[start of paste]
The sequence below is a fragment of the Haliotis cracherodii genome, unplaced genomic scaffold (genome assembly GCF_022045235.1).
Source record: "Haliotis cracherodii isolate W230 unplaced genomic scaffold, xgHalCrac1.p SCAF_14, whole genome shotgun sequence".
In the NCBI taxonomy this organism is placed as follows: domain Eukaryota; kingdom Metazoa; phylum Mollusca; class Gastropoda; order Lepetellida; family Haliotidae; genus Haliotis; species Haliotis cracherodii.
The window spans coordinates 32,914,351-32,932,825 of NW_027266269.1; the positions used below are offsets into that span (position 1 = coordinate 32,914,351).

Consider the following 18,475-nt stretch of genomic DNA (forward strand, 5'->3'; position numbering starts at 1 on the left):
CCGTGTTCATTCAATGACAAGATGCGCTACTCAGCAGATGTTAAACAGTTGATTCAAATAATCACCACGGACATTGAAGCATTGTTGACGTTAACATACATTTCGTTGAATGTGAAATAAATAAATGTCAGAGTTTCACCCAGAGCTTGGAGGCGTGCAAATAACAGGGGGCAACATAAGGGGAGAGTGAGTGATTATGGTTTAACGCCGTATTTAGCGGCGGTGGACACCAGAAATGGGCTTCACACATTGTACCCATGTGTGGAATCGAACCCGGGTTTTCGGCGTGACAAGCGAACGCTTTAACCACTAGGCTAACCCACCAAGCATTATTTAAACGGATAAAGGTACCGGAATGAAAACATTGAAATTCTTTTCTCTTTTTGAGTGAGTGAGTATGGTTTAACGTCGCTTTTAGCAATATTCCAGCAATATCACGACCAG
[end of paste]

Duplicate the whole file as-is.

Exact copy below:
The sequence below is a fragment of the Haliotis cracherodii genome, unplaced genomic scaffold (genome assembly GCF_022045235.1).
Source record: "Haliotis cracherodii isolate W230 unplaced genomic scaffold, xgHalCrac1.p SCAF_14, whole genome shotgun sequence".
In the NCBI taxonomy this organism is placed as follows: domain Eukaryota; kingdom Metazoa; phylum Mollusca; class Gastropoda; order Lepetellida; family Haliotidae; genus Haliotis; species Haliotis cracherodii.
The window spans coordinates 32,914,351-32,932,825 of NW_027266269.1; the positions used below are offsets into that span (position 1 = coordinate 32,914,351).

Consider the following 18,475-nt stretch of genomic DNA (forward strand, 5'->3'; position numbering starts at 1 on the left):
CCGTGTTCATTCAATGACAAGATGCGCTACTCAGCAGATGTTAAACAGTTGATTCAAATAATCACCACGGACATTGAAGCATTGTTGACGTTAACATACATTTCGTTGAATGTGAAATAAATAAATGTCAGAGTTTCACCCAGAGCTTGGAGGCGTGCAAATAACAGGGGGCAACATAAGGGGAGAGTGAGTGATTATGGTTTAACGCCGTATTTAGCGGCGGTGGACACCAGAAATGGGCTTCACACATTGTACCCATGTGTGGAATCGAACCCGGGTTTTCGGCGTGACAAGCGAACGCTTTAACCACTAGGCTAACCCACCAAGCATTATTTAAACGGATAAAGGTACCGGAATGAAAACATTGAAATTCTTTTCTCTTTTTGAGTGAGTGAGTATGGTTTAACGTCGCTTTTAGCAATATTCCAGCAATATCACGACCAG